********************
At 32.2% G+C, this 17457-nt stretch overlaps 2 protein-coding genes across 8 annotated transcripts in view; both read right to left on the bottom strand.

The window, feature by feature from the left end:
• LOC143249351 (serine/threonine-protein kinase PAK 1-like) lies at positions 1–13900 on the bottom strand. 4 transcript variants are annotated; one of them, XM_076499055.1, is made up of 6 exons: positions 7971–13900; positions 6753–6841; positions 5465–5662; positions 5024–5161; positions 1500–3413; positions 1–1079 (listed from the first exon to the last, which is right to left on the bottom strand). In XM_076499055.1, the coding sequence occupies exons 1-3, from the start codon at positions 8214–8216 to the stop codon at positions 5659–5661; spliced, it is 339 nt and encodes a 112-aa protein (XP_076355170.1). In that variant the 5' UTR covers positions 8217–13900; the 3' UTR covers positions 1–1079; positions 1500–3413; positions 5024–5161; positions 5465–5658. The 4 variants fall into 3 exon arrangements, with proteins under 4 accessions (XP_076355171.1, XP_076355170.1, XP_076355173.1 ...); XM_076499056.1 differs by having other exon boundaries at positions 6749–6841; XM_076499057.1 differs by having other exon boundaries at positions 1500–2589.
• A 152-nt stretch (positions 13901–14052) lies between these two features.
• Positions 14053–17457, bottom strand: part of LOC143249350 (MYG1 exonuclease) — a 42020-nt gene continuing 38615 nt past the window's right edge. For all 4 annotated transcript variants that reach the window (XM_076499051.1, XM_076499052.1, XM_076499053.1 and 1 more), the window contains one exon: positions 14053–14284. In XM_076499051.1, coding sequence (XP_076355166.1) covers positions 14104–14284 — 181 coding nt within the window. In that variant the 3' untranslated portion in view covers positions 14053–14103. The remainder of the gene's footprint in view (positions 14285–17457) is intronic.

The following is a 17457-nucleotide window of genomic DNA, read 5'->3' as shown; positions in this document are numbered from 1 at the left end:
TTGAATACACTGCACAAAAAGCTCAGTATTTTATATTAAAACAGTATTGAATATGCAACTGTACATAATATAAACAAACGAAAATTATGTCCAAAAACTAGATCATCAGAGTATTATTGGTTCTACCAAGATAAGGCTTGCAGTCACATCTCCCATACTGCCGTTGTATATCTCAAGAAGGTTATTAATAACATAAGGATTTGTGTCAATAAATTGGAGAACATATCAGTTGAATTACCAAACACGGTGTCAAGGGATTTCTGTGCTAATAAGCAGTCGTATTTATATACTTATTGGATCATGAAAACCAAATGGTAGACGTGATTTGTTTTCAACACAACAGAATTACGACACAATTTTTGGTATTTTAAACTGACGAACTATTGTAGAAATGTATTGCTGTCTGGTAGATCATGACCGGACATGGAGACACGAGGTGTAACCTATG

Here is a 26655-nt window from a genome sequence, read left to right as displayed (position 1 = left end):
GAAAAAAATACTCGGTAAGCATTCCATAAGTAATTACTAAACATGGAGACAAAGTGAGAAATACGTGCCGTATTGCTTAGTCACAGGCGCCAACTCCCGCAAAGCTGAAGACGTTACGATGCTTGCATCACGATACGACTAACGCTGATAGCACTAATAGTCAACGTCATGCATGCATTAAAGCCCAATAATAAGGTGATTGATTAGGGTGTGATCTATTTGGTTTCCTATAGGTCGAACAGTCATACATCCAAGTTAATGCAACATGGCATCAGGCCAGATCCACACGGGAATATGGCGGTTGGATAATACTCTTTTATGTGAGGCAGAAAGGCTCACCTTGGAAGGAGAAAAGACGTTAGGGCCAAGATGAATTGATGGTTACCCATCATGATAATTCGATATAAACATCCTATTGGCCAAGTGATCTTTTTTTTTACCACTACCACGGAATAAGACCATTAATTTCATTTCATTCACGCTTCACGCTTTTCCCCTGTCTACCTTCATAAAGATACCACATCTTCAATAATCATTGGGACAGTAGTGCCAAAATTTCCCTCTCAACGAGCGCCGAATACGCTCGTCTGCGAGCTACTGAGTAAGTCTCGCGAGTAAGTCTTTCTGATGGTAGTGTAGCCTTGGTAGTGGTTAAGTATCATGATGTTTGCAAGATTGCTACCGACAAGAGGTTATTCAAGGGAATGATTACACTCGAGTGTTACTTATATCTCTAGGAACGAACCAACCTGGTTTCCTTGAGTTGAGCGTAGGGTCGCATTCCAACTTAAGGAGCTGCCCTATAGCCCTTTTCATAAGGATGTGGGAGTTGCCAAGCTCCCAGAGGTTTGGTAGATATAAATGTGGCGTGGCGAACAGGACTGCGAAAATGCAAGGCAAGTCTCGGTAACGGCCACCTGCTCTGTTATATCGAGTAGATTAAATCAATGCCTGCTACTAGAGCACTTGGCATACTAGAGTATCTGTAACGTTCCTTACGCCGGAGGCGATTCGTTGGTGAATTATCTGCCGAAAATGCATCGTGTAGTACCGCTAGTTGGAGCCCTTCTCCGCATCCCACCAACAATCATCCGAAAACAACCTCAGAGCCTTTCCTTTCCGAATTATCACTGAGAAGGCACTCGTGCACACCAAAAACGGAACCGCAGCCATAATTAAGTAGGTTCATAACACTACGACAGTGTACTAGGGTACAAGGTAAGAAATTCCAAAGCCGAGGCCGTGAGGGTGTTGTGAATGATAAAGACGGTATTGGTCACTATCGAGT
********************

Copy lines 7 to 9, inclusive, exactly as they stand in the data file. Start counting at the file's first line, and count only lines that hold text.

TTGAATACACTGCACAAAAAGCTCAGTATTTTATATTAAAACAGTATTGAATATGCAACTGTACATAATATAAACAAACGAAAATTATGTCCAAAAACTAGATCATCAGAGTATTATTGGTTCTACCAAGATAAGGCTTGCAGTCACATCTCCCATACTGCCGTTGTATATCTCAAGAAGGTTATTAATAACATAAGGATTTGTGTCAATAAATTGGAGAACATATCAGTTGAATTACCAAACACGGTGTCAAGGGATTTCTGTGCTAATAAGCAGTCGTATTTATATACTTATTGGATCATGAAAACCAAATGGTAGACGTGATTTGTTTTCAACACAACAGAATTACGACACAATTTTTGGTATTTTAAACTGACGAACTATTGTAGAAATGTATTGCTGTCTGGTAGATCATGACCGGACATGGAGACACGAGGTGTAACCTATG

Here is a 26655-nt window from a genome sequence, read left to right as displayed (position 1 = left end):
GAAAAAAATACTCGGTAAGCATTCCATAAGTAATTACTAAACATGGAGACAAAGTGAGAAATACGTGCCGTATTGCTTAGTCACAGGCGCCAACTCCCGCAAAGCTGAAGACGTTACGATGCTTGCATCACGATACGACTAACGCTGATAGCACTAATAGTCAACGTCATGCATGCATTAAAGCCCAATAATAAGGTGATTGATTAGGGTGTGATCTATTTGGTTTCCTATAGGTCGAACAGTCATACATCCAAGTTAATGCAACATGGCATCAGGCCAGATCCACACGGGAATATGGCGGTTGGATAATACTCTTTTATGTGAGGCAGAAAGGCTCACCTTGGAAGGAGAAAAGACGTTAGGGCCAAGATGAATTGATGGTTACCCATCATGATAATTCGATATAAACATCCTATTGGCCAAGTGATCTTTTTTTTTACCACTACCACGGAATAAGACCATTAATTTCATTTCATTCACGCTTCACGCTTTTCCCCTGTCTACCTTCATAAAGATACCACATCTTCAATAATCATTGGGACAGTAGTGCCAAAATTTCCCTCTCAACGAGCGCCGAATACGCTCGTCTGCGAGCTACTGAGTAAGTCTCGCGAGTAAGTCTTTCTGATGGTAGTGTAGCCTTGGTAGTGGTTAAGTATCATGATGTTTGCAAGATTGCTACCGACAAGAGGTTATTCAAGGGAATGATTACACTCGAGTGTTACTTATATCTCTAGGAACGAACCAACCTGGTTTCCTTGAGTTGAGCGTAGGGTCGCATTCCAACTTAAGGAGCTGCCCTATAGCCCTTTTCATAAGGATGTGGGAGTTGCCAAGCTCCCAGAGGTTTGGTAGATATAAATGTGGCGTGGCGAACAGGACTGCGAAAATGCAAGGCAAGTCTCGGTAACGGCCACCTGCTCTGTTATATCGAGTAGATTAAATCAATGCCTGCTACTAGAGCACTTGGCATACTAGAGTATCTGTAACGTTCCTTACGCCGGAGGCGATTCGTTGGTGAATTATCTGCCGAAAATGCATCGTGTAGTACCGCTAGTTGGAGCCCTTCTCCGCATCCCACCAACAATCATCCGAAAACAACCTCAGAGCCTTTCCTTTCCGAATTATCACTGAGAAGGCACTCGTGCACACCAAAAACGGAACCGCAGCCATAATTAAGTAGGTTCATAACACTACGACAGTGTACTAGGGTACAAGGTAAGAAATTCCAAAGCCGAGGCCGTGAGGGTGTTGTGAATGATAAAGACGGTATTGGTCACTATCGAGT